My Mix Is Missing Something, But I Don't Know What?
This is something I hear a lot. You, as an artist, work really hard to get your song sounding great! But after many attempts it is just not there. "I was adding this, then adding that", and it sometimes feels like its a guessing game and hoping something, anything will work.
Well, to be honest, this happens to most bands and artists who try to engineer their own songs. To be brutally honest, it comes down to a few things: experience, knowledge, understanding mixing gear and ear training. I used to be is this boat several years ago when I played in bands. I did all the mixing myself and I thought I was the greatest Mix Engineer in the world! To my ears, it sounded just the way I heard it in my head. Then after a few days later, when comparing it to other artists in the same musical genre, I found it lacked something. I figured it must be the gear that I was using, so I bought more gear. Nope that wasn't it. So what is it? Why couldn't I get my final mix to sound professional?
Because mixing and mastering became my passion, I decided to go to an audio engineering school (Berklee College of Music) and everything I could do to create the best mixes I could. In just a few short days at school I realized my mixes were not remotely close to professional standards. This was shocking to me, because in my head they always sounded so great, but when compared to other commercial mixes they were flat, booming, muddy, and downright terrible.
After getting my education, I thought I was ready for the world! My mixes improved greatly and I thought I was"the shit". Still after letting my ego settle down a bit, I noticed that there was a lot of mixing engineers out there doing some fantastic commercial mixes, far better than I could do. What I found is that yes, school was a tremendous help, and yes getting to work with some of the all time greatest Mix Engineers was important, but really what was needed to get to that promised land was time. I needed time and experience to develop careful listening skills. I needed time and experience with the gear to know which EQ or plugin was needed and when to use them. World famous Mix Engineer, Dave Pensado, said "you not there until you've mix at least 200 songs, and yes I destroyed a lot of songs along the way to 200 mixes." Daves clients includes Beyonce, Mary J. Blige, Keyshia Cole, Trey Songz, Celine Dion, Christina Aguilera, Elton John just to mention a few, and yeah he is good. But even a Mix Engineer of his caliber had to take some bumps and bruises along the way.
This is the growing process of any art form. It is sort of like asking a bass player to now play perfect lead guitar during a recording session. A bass player practices bass all of the time, perfecting his skill. But if all of a sudden this bass player has to become a lead guitarist, he doesn't have the time in and the experience to play guitar as well as he does the bass. The guitar won't sound as professional. The same is true for mixing. So when you ask, "My mix is missing something, but I don't know what?", yeah you don't. You don't have the experience, the ears, knowledge of the gear and knowledge of many complex mixing skills. It is nearly impossible to be the best at something that you do on a very part time level.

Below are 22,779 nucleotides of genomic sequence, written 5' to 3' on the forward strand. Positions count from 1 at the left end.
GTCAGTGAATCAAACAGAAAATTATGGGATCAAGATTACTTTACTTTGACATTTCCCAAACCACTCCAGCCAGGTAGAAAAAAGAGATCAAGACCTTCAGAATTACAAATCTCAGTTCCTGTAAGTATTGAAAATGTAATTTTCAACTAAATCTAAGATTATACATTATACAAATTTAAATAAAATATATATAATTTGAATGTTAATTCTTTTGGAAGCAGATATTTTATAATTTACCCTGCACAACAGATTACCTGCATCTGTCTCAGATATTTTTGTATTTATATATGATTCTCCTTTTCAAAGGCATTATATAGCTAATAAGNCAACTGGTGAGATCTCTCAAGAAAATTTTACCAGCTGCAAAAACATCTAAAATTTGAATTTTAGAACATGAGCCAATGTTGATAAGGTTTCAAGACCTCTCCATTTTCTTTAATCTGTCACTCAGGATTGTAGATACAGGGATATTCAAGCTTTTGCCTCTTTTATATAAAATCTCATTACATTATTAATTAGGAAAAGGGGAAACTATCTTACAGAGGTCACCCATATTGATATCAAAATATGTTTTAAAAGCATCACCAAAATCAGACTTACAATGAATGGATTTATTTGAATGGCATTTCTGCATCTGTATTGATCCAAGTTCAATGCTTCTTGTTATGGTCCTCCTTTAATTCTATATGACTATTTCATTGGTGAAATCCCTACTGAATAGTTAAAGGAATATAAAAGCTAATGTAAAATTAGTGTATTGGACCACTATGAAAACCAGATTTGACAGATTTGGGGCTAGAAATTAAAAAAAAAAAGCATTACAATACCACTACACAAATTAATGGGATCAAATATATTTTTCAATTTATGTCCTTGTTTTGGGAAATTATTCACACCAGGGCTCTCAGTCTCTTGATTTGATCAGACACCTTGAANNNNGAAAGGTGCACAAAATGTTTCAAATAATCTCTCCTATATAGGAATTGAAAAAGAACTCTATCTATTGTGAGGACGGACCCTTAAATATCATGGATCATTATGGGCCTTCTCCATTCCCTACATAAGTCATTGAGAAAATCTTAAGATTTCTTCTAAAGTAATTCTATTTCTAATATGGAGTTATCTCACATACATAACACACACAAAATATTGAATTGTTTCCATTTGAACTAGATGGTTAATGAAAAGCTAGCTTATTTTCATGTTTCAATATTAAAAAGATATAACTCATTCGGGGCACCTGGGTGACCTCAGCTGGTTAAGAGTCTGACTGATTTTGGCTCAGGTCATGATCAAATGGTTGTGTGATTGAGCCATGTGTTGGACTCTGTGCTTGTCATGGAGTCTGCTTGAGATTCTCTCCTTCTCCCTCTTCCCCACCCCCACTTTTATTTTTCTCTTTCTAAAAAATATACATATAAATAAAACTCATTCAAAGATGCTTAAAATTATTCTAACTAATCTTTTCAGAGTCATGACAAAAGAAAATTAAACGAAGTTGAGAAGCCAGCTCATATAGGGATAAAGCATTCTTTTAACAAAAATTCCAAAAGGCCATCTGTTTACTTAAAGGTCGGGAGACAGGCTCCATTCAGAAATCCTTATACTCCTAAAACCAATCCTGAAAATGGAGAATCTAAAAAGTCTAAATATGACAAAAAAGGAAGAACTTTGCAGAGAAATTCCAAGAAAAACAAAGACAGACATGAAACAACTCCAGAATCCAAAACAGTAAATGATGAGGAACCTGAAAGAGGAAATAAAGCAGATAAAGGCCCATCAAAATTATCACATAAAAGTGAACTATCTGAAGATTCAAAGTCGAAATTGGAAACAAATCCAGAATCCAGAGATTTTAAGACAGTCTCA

So, what is the answer? Well, you can spend thousands of hours going to audio mixing school, then spend a few more years gaining the experience needed tp create the perfect mix, or you could hire a professional audio Mix Engineer with experience in the industry to do it for you. In the long run it is less time consuming and costly for you the artist/band. Think of your Mix Engineer as another member of the band using his/her expertise to make your song sound just the way it should. When looking for the for an engineer, remember, the cheapest doesn't always work. Good mixes aren't cheap and cheap mixes aren't good! But that doesn't mean you have to spend a fortune either. My suggestion is to always listen to the songs on the portfolio page provided by the Mix Engineer on their website and compare those mixes to commercial mixes that are out there. By listening to their portfolios and reading their reviews, you can choose an Engineer who fits your needs and the needs of your song the best. Always make sure that their work is guaranteed. Any reputable Mix Engineer will stand by and guarantee their work. Tell your engineer exactly what you want to get out of this mix. What do you want it to sound like? What are areas of concern? Write down all of your questions, concerns and ideas so when you speak to your engineer, they know what direction to take the song. Speak in one voice as a band. By doing this your Mix Engineer will get you the best mix possible and your song will sound the way you want it to. Remember, your Mix Engineer wants to make you and your songs sound great!
These are words of advice from someone who has been there many times.
Drew Puzia is a multi-award winning Mix Engineer at SoundBurst Studios in Las Vegas. Drew is certified in Audio Engineering from the world renowned Berklee College of Music. His experience spans over three decades in the music industry and he has recorded and mixed countless musicians in many genres of music.